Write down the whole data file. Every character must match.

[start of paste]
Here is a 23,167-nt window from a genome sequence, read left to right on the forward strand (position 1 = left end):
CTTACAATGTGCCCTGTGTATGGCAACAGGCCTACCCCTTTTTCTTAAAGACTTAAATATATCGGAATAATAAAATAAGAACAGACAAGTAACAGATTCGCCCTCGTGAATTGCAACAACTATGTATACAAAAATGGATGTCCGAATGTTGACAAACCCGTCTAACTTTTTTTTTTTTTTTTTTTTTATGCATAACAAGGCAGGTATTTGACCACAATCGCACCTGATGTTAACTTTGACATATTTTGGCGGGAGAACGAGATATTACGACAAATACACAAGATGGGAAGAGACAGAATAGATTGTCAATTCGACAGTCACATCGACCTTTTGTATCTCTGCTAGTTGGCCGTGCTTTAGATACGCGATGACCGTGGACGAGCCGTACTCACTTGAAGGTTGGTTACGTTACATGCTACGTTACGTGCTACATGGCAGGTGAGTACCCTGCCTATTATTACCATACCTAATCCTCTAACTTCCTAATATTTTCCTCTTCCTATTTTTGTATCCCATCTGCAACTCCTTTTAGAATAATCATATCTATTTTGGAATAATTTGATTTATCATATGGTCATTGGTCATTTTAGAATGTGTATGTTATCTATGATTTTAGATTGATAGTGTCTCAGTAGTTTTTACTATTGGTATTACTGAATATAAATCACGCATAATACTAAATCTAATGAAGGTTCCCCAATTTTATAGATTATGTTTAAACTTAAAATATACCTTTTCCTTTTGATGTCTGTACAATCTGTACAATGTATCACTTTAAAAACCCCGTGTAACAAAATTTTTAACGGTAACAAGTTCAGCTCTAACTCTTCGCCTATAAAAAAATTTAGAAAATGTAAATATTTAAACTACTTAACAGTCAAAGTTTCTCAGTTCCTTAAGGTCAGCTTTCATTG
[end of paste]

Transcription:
Here is a 23,167-nt window from a genome sequence, read left to right on the forward strand (position 1 = left end):
CTTACAATGTGCCCTGTGTATGGCAACAGGCCTACCCCTTTTTCTTAAAGACTTAAATATATCGGAATAATAAAATAAGAACAGACAAGTAACAGATTCGCCCTCGTGAATTGCAACAACTATGTATACAAAAATGGATGTCCGAATGTTGACAAACCCGTCTAACTTTTTTTTTTTTTTTTTTTTTATGCATAACAAGGCAGGTATTTGACCACAATCGCACCTGATGTTAACTTTGACATATTTTGGCGGGAGAACGAGATATTACGACAAATACACAAGATGGGAAGAGACAGAATAGATTGTCAATTCGACAGTCACATCGACCTTTTGTATCTCTGCTAGTTGGCCGTGCTTTAGATACGCGATGACCGTGGACGAGCCGTACTCACTTGAAGGTTGGTTACGTTACATGCTACGTTACGTGCTACATGGCAGGTGAGTACCCTGCCTATTATTACCATACCTAATCCTCTAACTTCCTAATATTTTCCTCTTCCTATTTTTGTATCCCATCTGCAACTCCTTTTAGAATAATCATATCTATTTTGGAATAATTTGATTTATCATATGGTCATTGGTCATTTTAGAATGTGTATGTTATCTATGATTTTAGATTGATAGTGTCTCAGTAGTTTTTACTATTGGTATTACTGAATATAAATCACGCATAATACTAAATCTAATGAAGGTTCCCCAATTTTATAGATTATGTTTAAACTTAAAATATACCTTTTCCTTTTGATGTCTGTACAATCTGTACAATGTATCACTTTAAAAACCCCGTGTAACAAAATTTTTAACGGTAACAAGTTCAGCTCTAACTCTTCGCCTATAAAAAAATTTAGAAAATGTAAATATTTAAACTACTTAACAGTCAAAGTTTCTCAGTTCCTTAAGGTCAGCTTTCATTG